When I arrived at Mercyhurst in fall 2003, I fully expected that my four years at the college would have a profound impact on my life. I looked forward to growing academically, watching a few hockey games, and making some good friends. While I did all of those things and enjoyed them immensely, to this day I remain in awe of how much my Mercyhurst experience strengthened my faith, perhaps more so than any other element in my life.
From my very first experience with the Sisters of Mercy, I was amazed at their dedication to their work. Whether their ministries in health care, education, or caring for the sick and homeless, they truly are an incredible group of powerful women. I think that it is critical that all in the Mercyhurst community periodically think back to the days when Mercyhurst was being built, and the sisters literally finished the construction of Old Main because the workers when on strike. From that very moment the Sisters of Mercy have laid a strong foundation for Mercyhurst rooted in Catholic faith, the Mercy charism, and a wonderful acceptance of all who enter through those special gates.
I think anyone passionate about the Sisters of Mercy has a favorite quote or prayer from Catherine McAuley. While there are many I have saved in different places, my all-time favorite is a short snippet from her letter to de Sales White in February 1841 – “The simplest and most practical lesson I know … is to be good today, but better tomorrow.” I believe the Sisters of Mercy have exemplified this lesson through the history of Mercyhurst, and we in the faculty, staff, and administration owe it to them to keep pushing Mercyhurst forward always focused on being better tomorrow.
— Ryan Palm ’07 is the associate vice president for advancement at Mercyhurst University.
Everyone here at Mercyhurst Alumni was so happy and excited to be a part of the HOTC Alumni Rowing event this past weekend in Boston Massachusetts. We had a great time and congratulate you on your successes!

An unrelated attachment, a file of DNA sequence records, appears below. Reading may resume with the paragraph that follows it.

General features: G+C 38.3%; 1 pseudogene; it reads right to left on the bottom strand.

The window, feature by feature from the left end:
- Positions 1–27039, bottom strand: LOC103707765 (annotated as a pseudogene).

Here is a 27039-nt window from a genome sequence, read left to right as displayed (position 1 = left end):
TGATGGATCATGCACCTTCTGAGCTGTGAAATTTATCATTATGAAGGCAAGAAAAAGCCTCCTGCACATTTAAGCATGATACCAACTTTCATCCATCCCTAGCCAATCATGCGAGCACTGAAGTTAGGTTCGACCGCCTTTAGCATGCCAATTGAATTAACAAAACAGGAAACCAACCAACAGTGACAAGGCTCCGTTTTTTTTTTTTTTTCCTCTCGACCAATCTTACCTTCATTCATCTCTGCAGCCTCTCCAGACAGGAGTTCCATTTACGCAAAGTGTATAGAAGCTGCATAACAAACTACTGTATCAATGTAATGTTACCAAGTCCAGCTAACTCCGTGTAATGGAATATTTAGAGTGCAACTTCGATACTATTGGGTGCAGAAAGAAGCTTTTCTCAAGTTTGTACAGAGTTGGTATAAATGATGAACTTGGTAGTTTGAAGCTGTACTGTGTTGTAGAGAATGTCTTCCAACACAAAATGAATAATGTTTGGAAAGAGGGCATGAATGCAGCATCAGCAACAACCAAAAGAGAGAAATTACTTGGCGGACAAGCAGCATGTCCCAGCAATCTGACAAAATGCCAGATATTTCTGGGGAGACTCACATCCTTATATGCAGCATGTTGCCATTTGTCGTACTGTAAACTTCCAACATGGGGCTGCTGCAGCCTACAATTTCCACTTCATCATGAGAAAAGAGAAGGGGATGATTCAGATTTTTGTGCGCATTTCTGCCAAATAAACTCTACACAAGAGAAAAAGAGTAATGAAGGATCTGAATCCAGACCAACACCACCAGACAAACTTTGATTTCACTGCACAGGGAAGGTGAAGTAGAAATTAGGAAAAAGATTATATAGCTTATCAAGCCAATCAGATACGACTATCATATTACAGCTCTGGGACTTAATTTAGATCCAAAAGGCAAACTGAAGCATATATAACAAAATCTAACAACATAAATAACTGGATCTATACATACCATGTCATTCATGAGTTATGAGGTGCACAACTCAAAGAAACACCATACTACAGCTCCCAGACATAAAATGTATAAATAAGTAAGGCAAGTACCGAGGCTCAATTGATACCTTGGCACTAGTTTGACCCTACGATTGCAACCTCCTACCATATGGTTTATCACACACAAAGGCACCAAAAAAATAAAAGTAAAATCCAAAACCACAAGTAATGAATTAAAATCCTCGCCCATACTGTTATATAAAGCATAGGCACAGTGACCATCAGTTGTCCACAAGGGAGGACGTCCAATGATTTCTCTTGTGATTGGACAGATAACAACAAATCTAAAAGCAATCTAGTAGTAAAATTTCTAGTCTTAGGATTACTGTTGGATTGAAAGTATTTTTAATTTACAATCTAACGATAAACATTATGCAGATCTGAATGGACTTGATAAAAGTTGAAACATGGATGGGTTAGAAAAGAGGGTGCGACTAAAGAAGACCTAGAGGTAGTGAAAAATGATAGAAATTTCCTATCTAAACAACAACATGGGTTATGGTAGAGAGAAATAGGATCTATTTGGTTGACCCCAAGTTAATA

“The Mercyhurst University women’s and lightweight men’s rowing programs traveled to Boston this past weekend for the largest regatta in the world, The Head of the Charles. The Lakers had a strong showing with the Women’s Collegiate Eight finishing fourteenth while the Men’s Lightweight Eight finished thirteenth.” – Jamie Francis Mercyhurst Assistant Coach
July Alumni Board update – we say farewell to Six Alumni Board members.
“I recall walking in to the campus of Mercyhurst as an adult, pushing 40, single mother, recently unemployed and wondering how to improve my career prospects and fulfill a need that I had to do what I hadn’t done when I graduated from High School many years prior. I was nervous and afraid of what the future would hold; but from the moment I met the staff of the adult college, I felt at ease. It was Fall, but within weeks I was enrolled and had financial aid and student loans lined up and was sitting in my first classes. What an experience being in classes with students almost 20 years younger. Taking Algebra of all things! Seriously? It had been 20 years since I had to figure out “X.” Anyway, I survived the first trimester with flying colors. Found out I loved college. Got a job and transitioned into MAP (Mercyhurst Accelerated Program) offered by Adult College and began attending in evenings and on weekends, in what were lovingly called the ‘marathon’ classes by the students. 4 hours on Saturday a.m. and Sunday eve and Wednesdays. What a great way to get a degree. I could work my day job and attend classes and study during what seemed like every other waking hour.